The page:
The layout of the keys is fitting of a full-fledged keyboard. Special keys, however, are nowhere to be found. But like on laptops, one can control special functions with F1 to F12-keys via the FN key, such as for instance playback- and volume controls.
Otherwise there is an on/off switch and a test-switch on the upper right side. The on/off button connects the keyboard with the radio receiver. When the button is pressed, two simple LEDs signal whether there is enough light available for operation (green), or if there isn't (red). The swappable ML2032 Lithium Mangan button-cell battery delivers power in the absence of ambient light.
When in use, the battery always showed a high level of charge between 98 and 100%. When it got too dark, the ambient light through the test button first show its exclusive desktop illumination with a standard lamp was shown in the background. In daylight, the indicator of the Solar app was always in the upper green area. According to Logitech, when fully charged, it should last up to two months.
According to Logitech's website, a defective battery can only be replaced in their own replacement part shop. But no such battery was listed at the time of testing. If needed, the user can swap the battery themselves via a small flap.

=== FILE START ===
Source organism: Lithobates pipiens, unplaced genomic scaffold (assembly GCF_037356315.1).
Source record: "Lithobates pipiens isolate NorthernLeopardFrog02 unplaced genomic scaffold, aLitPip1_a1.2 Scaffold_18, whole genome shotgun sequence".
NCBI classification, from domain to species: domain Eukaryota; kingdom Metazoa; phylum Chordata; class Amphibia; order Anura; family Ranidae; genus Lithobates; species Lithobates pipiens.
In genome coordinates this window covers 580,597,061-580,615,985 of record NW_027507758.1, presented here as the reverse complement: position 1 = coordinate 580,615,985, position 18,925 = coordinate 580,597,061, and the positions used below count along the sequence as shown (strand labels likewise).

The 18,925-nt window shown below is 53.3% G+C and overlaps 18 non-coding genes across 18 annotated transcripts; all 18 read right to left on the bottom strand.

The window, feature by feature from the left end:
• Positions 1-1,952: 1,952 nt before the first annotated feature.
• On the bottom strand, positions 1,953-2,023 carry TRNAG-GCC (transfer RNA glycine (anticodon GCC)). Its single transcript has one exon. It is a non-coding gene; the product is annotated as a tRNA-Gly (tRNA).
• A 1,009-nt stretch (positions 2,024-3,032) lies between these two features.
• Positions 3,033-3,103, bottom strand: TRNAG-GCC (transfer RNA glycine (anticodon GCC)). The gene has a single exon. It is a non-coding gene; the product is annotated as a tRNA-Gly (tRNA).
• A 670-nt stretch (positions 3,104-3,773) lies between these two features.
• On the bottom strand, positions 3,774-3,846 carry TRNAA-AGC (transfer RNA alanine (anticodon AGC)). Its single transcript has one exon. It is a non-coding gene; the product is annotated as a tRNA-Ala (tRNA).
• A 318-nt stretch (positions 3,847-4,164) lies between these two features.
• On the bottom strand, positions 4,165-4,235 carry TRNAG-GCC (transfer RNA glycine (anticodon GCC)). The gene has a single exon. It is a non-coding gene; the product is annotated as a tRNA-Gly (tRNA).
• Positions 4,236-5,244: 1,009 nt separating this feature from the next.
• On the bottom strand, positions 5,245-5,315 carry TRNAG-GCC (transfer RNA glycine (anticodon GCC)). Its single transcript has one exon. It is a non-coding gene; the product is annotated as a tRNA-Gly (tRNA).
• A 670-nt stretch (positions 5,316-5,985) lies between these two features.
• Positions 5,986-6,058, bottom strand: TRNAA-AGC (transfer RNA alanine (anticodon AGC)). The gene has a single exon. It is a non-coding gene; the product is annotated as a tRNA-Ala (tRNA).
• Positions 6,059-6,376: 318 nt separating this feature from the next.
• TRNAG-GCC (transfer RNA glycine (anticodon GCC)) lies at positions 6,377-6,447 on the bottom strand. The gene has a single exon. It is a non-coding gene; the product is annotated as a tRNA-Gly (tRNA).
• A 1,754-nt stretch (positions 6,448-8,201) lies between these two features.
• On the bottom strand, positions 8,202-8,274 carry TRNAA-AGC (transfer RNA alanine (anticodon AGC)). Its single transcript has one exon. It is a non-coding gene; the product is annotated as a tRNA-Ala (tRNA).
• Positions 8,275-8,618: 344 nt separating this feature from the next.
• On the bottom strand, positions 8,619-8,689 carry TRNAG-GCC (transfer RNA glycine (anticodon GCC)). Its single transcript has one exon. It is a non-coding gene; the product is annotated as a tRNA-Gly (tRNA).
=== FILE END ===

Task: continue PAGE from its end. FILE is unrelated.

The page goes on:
In terms of software, the Logitech website offers a Solar app and the SetPoint 6.20 program. The Solar app proved to be practical. It shows the battery's state of charge as well as the available illumination strength in Lux. With SetPoint one can configure the special key functions as well as new devices for the Unifying-receiver. This can control multiple devices such as for instance a wireless Logitech mouse.
When using SetPoint we were bothered by the way the mouse-pointer speed would be reset to system standards when shutting down the software completely or when canceling a configuration.
The Logitech Solar Wireless Keyboard K750 proves itself to be a resource-saving premium alternative in the army of wireless keyboards. Contrary to the norm, the Logitech doesn't require the use of two or more AAA-chargeable batteries or batteries, but rather makes do with only one button-cell battery thanks to solar energy. The solid construction and the good typing feel leave no room for critique and perform at a high level.
In terms of critique we would name the piano-paint surfaces. This is also a matter of taste, but one can't deny that the visible fingerprints and the higher susceptibility to scratches are a disadvantage. The range of accessories was a bit slim in our opinion. We would have hoped at least for a software CD considering the notably high price.
All in all, the positive qualities outweigh the negatives and the keyboard fulfills the high demands which accompany its function as a solid input device. Its elegant appearance takes it one step further. Those looking to save a bit of dough can get a wireless keyboard for half the price of the K750 with the smaller Logitech Wireless Keyboard K340 model. But of course this model is missing the forward-thinking solar technology.